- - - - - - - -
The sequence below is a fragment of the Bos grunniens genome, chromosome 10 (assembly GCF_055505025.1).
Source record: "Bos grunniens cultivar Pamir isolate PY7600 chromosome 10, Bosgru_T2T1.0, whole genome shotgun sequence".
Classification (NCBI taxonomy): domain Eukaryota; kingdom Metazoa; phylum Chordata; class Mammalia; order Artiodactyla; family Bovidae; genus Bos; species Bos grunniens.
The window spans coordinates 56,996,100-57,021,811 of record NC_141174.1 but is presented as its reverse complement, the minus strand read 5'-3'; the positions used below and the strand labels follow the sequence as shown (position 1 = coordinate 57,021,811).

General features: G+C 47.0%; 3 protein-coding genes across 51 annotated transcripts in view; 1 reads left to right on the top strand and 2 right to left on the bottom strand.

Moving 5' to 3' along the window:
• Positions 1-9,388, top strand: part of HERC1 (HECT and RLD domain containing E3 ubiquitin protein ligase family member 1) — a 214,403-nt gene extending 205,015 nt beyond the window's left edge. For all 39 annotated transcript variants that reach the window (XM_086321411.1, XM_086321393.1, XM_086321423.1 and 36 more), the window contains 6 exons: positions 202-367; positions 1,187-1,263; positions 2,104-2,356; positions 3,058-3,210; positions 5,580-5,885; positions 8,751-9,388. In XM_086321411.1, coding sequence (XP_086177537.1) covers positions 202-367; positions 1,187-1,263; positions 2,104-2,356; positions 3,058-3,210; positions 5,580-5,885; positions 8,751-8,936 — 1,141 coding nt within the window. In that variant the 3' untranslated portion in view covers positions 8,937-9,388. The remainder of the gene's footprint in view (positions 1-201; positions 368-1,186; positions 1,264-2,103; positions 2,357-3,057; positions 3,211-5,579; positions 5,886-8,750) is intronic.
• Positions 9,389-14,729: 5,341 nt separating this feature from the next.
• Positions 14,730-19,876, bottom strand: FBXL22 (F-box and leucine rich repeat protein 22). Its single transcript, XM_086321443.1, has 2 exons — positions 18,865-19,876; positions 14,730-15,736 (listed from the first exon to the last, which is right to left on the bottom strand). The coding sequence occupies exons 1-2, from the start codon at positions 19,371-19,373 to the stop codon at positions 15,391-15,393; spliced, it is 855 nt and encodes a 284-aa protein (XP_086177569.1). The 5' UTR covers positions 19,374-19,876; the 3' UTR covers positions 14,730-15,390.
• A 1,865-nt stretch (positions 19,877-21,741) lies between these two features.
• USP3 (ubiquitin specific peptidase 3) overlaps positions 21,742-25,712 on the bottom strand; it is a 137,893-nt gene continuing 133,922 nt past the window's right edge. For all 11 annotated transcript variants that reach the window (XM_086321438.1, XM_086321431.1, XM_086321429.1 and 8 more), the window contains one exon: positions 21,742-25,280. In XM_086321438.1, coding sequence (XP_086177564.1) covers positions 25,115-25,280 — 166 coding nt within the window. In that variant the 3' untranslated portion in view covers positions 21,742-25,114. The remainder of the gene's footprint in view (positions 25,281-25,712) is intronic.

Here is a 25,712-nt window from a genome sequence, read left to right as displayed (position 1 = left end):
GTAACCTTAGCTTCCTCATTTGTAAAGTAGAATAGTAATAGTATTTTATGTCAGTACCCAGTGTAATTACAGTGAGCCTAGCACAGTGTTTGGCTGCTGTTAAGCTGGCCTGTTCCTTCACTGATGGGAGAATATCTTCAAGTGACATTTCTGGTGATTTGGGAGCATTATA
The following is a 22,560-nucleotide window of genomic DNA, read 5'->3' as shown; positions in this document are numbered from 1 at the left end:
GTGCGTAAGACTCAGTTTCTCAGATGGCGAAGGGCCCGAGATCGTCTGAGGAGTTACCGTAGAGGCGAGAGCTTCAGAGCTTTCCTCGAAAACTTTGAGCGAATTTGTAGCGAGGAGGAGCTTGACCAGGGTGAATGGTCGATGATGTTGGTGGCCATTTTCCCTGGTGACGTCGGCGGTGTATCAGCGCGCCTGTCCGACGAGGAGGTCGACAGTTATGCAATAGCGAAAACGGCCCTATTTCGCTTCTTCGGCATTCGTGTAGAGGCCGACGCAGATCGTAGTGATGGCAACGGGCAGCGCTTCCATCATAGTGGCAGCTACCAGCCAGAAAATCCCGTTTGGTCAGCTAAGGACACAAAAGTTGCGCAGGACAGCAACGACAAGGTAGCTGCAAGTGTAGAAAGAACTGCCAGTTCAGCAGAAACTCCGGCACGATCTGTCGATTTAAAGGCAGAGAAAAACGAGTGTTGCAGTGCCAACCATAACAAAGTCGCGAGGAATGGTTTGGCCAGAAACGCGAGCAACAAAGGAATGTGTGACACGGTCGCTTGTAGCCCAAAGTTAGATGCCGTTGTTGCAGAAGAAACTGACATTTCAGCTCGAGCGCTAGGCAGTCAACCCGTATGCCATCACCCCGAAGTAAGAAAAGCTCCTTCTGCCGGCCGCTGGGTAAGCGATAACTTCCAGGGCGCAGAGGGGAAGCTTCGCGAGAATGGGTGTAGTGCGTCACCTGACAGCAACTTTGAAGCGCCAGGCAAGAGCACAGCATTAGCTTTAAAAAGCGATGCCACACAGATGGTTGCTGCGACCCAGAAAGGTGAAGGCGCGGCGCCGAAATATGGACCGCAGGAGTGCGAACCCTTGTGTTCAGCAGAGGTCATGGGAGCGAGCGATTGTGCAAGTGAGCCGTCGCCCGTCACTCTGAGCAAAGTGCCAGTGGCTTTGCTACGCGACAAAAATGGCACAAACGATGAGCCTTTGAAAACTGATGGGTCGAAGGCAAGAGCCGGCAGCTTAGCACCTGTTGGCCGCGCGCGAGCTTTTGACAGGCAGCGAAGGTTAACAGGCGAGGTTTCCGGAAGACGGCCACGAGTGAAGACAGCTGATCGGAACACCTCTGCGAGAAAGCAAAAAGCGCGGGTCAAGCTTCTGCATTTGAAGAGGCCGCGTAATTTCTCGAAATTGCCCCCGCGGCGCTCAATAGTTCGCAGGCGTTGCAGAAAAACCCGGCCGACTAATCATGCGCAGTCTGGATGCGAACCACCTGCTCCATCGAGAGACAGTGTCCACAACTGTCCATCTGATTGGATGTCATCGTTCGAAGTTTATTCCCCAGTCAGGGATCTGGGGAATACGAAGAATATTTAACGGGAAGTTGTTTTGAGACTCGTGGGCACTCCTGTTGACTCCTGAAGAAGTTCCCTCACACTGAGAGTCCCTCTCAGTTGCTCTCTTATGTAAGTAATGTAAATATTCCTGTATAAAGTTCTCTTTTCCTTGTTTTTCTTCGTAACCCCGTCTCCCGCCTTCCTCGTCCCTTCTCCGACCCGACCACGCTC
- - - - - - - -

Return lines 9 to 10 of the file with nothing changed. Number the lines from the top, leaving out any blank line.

• Positions 14,730-19,876, bottom strand: FBXL22 (F-box and leucine rich repeat protein 22). Its single transcript, XM_086321443.1, has 2 exons — positions 18,865-19,876; positions 14,730-15,736 (listed from the first exon to the last, which is right to left on the bottom strand). The coding sequence occupies exons 1-2, from the start codon at positions 19,371-19,373 to the stop codon at positions 15,391-15,393; spliced, it is 855 nt and encodes a 284-aa protein (XP_086177569.1). The 5' UTR covers positions 19,374-19,876; the 3' UTR covers positions 14,730-15,390.
• A 1,865-nt stretch (positions 19,877-21,741) lies between these two features.